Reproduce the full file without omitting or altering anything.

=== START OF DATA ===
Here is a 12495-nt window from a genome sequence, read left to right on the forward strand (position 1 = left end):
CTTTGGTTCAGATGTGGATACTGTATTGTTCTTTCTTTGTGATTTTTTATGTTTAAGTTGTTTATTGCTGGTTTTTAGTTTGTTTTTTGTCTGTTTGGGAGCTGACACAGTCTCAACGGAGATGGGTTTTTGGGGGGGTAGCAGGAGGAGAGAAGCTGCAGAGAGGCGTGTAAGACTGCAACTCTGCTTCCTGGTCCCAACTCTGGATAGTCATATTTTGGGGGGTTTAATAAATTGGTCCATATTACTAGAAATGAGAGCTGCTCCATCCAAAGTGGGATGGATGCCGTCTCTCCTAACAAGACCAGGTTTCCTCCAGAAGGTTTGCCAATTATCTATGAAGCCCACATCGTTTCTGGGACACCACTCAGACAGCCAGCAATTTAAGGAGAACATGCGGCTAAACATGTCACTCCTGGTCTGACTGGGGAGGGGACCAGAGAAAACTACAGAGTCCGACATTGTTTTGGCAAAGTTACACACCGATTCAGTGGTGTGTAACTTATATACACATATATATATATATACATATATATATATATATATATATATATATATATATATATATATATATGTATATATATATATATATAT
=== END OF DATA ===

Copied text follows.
Here is a 12495-nt window from a genome sequence, read left to right on the forward strand (position 1 = left end):
CTTTGGTTCAGATGTGGATACTGTATTGTTCTTTCTTTGTGATTTTTTATGTTTAAGTTGTTTATTGCTGGTTTTTAGTTTGTTTTTTGTCTGTTTGGGAGCTGACACAGTCTCAACGGAGATGGGTTTTTGGGGGGGTAGCAGGAGGAGAGAAGCTGCAGAGAGGCGTGTAAGACTGCAACTCTGCTTCCTGGTCCCAACTCTGGATAGTCATATTTTGGGGGGTTTAATAAATTGGTCCATATTACTAGAAATGAGAGCTGCTCCATCCAAAGTGGGATGGATGCCGTCTCTCCTAACAAGACCAGGTTTCCTCCAGAAGGTTTGCCAATTATCTATGAAGCCCACATCGTTTCTGGGACACCACTCAGACAGCCAGCAATTTAAGGAGAACATGCGGCTAAACATGTCACTCCTGGTCTGACTGGGGAGGGGACCAGAGAAAACTACAGAGTCCGACATTGTTTTGGCAAAGTTACACACCGATTCAGTGGTGTGTAACTTATATACACATATATATATATATACATATATATATATATATATATATATATATATATATATATATATATATGTATATATATATATATATAT